Real Talk Depression: Part 2 – Gas on my hands

I’m sure you all know the story of the guy who had a ‘magic power’ where everything he touched turned to gold. Or, failing that, you’ve seen the Skittles commercial where everything the guy touches turns into Skittles.

Depression is a bit like that. Except everything you touch bursts into flames. And then one day you look around to find everything you loved and everything you enjoyed and everything you wanted is on fire. A lot less fun than Skittles.

One of the hardest things about depression is its ability to fuck up your entire life whilst all the time disguising itself as you. So, to the outside world and to your family and friends, it looks like you’re just too lazy to write that essay, or like you’re too rude to reply to that text or like you just really enjoy living in a bedroom that somewhat resembles the aftermath of nuclear warfare. In reality, all of these things are causing you even more distress than they are causing them, and actually, you don’t really have very much control over it all.

‘Help I’m uncontrollably ruining my own life’

Over the years I have found that the best way to talk about depression and to describe its effect is to refer to it as ‘the darkness’. I know, how very Holden Caulfield of me.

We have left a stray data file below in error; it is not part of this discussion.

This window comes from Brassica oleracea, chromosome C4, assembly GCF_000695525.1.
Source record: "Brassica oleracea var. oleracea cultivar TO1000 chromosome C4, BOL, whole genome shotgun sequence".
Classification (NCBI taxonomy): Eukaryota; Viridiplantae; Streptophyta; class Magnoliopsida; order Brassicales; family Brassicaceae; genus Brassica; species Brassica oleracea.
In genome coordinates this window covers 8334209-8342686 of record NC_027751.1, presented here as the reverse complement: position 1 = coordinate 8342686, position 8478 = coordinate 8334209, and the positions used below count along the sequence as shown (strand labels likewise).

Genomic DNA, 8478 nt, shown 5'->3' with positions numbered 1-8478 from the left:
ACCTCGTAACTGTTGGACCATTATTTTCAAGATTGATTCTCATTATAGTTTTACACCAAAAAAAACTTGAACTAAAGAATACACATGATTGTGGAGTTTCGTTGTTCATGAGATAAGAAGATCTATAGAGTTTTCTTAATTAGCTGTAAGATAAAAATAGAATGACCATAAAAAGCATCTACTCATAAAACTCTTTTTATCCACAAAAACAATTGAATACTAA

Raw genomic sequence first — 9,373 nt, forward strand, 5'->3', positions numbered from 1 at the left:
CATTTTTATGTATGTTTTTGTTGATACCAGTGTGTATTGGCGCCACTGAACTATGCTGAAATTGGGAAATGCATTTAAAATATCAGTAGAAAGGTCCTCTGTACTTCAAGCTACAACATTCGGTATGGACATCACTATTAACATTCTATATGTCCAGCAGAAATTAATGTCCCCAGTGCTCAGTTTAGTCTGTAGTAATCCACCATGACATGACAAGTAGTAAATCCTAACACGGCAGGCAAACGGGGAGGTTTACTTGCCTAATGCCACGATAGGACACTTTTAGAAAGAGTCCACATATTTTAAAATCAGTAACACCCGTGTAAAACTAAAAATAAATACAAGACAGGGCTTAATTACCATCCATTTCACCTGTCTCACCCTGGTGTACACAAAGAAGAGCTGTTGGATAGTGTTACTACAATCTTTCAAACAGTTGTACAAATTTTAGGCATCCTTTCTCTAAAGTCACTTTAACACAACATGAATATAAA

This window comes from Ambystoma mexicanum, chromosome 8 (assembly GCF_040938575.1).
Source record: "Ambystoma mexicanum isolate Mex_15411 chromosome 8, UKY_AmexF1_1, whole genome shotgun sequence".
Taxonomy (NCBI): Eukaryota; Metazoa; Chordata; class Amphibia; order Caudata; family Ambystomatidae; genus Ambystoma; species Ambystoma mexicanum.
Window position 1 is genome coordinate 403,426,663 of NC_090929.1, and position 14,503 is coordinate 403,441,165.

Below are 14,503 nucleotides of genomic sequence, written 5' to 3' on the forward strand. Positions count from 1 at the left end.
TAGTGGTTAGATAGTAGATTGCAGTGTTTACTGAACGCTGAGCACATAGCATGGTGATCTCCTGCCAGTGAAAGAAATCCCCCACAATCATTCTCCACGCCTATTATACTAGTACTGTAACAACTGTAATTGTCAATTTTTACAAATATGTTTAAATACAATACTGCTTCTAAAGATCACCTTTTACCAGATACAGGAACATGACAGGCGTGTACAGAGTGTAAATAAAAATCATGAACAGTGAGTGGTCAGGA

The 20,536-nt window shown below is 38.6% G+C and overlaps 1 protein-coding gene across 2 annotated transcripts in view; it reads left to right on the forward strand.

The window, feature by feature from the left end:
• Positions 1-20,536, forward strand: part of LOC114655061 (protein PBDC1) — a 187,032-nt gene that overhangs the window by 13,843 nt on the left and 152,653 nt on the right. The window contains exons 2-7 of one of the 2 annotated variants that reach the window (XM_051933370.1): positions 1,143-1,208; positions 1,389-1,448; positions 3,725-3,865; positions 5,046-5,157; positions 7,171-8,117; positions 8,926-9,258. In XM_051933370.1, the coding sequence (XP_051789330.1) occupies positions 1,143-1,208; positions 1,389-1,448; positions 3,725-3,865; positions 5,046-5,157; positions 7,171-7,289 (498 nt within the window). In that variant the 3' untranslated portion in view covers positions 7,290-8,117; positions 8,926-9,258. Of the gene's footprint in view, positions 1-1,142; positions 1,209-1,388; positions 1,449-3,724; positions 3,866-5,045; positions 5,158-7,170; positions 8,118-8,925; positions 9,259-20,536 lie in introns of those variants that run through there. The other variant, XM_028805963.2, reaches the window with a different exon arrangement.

But, at the early stages it always kind of felt like I was surrounded by darkness, and as things got worse the more the darkness pressed in on me, until it was all I knew. And then, it seemed like the darkness was inside me, like it was a part of me. Sometimes I didn’t even know where the darkness ended and I began.

But the point is, this ‘darkness’ encompasses everything you see, or hear, or know. And once it gets in you then it has the ability to alter the things you see and hear and know. It narrows your vision so that you can only see the bad, and if things aren’t really bad, it has the power to completely alter the way your brain processes a situation so that you stillĀ think everything is really bad. Kind of like a superpower, except a really, really shit one.

This then causes you to completely and uncontrollably self-destruct, one piece of your life at a time; your social life, your education, your work, your future… One day you wake up and you realise you’ve done an Edward Scissorhands on all of them.

Don’t get me wrong, though, this isn’t an over-night job. This happens over a really long period of time, mostly without you even noticing. And, on the odd occasion you do have a defining ‘I burnedĀ ALLĀ the bridges??!!?!” moment, chances are you’re too depressed to do anything about it anyway.

From this train-wreck to you